As previously mentioned, ‘off-the-shelf’ solutions will not be company specific and will miss important aspects of the knowledge aspect of competence. Therefore, developing and delivering a meaningful bespoke training program is often the best way forward, with some method of assessing the learning that has taken place at the end.
Here is where the next issue commences. Some companies have the perfect person to develop and deliver a bespoke and fit-for-purpose training package and to assess candidates at the end of the process to verify that the objectives have been achieved. This is a great position to be in. In many cases, whilst companies have the ideal person to undertake this task, that person also has several other roles to fulfil, and whilst they would like to develop a training package, they do not in reality have the time to do this. However, in an increasing number of cases, companies do not have the internal resources to develop, deliver or assess a suitable program of training.
Bringing in a training provider that has both industry experience and the skills to develop bespoke training solutions is a potential answer to the problem above. In this case, the training provider should be willing to listen to what your needs are, work with you in identifying the necessary learning outcomes, work with your own documented safe systems of work and safety procedures and compile a training package that is fit for your needs. Communication is key, and a suitable training provider should be working alongside you and your organisation to ensure that the programme of learning that is developed works for you. This will involve reviewing the programme and making amendments along the way, as well as making suggestions on ways that things might be improved. Training delivery should focus on your place of work, the equipment that you provide and the standards that you expect to be met.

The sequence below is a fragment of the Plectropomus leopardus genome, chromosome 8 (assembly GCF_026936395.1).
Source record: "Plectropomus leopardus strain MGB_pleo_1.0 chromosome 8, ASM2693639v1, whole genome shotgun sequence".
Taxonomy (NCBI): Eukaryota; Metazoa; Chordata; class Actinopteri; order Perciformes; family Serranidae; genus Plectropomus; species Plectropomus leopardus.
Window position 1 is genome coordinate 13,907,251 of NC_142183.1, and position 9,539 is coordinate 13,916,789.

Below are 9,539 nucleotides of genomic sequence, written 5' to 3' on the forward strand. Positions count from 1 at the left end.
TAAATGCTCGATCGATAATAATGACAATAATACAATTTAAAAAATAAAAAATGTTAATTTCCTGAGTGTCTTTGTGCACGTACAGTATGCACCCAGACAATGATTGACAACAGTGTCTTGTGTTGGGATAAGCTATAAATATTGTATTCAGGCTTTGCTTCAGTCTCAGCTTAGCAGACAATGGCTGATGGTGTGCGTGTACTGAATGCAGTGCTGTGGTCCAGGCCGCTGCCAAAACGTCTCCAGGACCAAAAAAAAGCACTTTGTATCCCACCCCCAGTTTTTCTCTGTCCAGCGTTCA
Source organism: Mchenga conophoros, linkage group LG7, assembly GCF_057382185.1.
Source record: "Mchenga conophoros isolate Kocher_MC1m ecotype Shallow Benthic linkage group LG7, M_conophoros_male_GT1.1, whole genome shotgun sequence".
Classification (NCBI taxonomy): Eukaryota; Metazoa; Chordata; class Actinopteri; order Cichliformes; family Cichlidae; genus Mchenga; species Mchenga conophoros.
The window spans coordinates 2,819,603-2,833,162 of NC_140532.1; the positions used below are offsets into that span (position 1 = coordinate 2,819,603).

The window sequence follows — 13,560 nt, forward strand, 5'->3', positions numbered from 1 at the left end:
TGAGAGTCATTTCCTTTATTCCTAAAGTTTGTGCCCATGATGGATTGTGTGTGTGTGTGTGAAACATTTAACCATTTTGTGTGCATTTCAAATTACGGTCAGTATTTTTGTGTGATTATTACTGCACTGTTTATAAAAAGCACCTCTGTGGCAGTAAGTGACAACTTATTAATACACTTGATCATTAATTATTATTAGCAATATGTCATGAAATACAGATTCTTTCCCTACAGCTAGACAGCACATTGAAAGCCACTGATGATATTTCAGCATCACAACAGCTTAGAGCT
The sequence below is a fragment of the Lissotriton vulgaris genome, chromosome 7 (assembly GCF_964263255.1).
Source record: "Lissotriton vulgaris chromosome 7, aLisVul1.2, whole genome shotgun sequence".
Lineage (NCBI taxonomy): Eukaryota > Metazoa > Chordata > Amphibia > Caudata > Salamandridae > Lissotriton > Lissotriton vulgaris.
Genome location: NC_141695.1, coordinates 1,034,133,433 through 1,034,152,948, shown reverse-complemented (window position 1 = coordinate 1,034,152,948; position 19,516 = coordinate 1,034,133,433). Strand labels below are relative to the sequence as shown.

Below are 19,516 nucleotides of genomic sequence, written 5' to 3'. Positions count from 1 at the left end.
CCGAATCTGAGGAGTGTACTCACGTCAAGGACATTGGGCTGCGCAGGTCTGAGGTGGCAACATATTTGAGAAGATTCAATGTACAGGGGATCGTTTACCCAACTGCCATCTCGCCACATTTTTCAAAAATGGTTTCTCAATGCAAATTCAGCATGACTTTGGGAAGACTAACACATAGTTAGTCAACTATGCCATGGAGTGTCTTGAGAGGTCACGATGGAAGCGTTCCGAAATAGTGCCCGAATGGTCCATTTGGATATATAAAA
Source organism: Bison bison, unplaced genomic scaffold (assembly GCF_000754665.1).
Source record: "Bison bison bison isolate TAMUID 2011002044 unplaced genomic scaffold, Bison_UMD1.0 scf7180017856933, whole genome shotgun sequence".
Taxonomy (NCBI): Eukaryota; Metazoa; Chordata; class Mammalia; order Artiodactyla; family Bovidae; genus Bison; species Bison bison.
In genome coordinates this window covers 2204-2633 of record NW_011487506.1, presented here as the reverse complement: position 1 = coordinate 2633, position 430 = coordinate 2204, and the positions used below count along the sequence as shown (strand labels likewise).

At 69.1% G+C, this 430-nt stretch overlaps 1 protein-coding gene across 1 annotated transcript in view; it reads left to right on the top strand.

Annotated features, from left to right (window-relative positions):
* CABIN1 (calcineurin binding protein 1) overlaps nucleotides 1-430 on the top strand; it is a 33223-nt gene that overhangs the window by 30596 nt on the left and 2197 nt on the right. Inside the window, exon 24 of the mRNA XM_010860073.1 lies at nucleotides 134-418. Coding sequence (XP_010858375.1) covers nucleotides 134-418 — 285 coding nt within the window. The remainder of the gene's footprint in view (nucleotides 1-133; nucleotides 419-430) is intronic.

The training package should consist of:
- An outline of the course aims as well as specific objectives
- A clear method of delivery, such as a course workbook, PowerPoint presentation etc
- An appropriate method of determining that learning has taken place
- A system for verifying that any assessment decision is valid.
Awarding bodies are reluctant to develop an official qualification that meets the needs of one company, favouring nationally recognised qualifications that may be used by many groups. However, awarding bodies do usually have some method of recognising smaller training programmes, such as the City & Guilds ‘Assured Programme’. Gaining recognition from an awarding body does take time and money. After all, there are checks and balances in place to ensure that any programme of training is fit for purpose. It is important to note that this is an assured program of training, rather than a qualification.
Ensuring that training is fit-for-purpose is important, demonstrating to a judge or a jury that an employee was competent to carry out a task could be difficult when companies have very specific ways of working or operate in niche markets. Having the right training in place will go a long way in meeting this need, and bespoke training is often the best way of achieving this.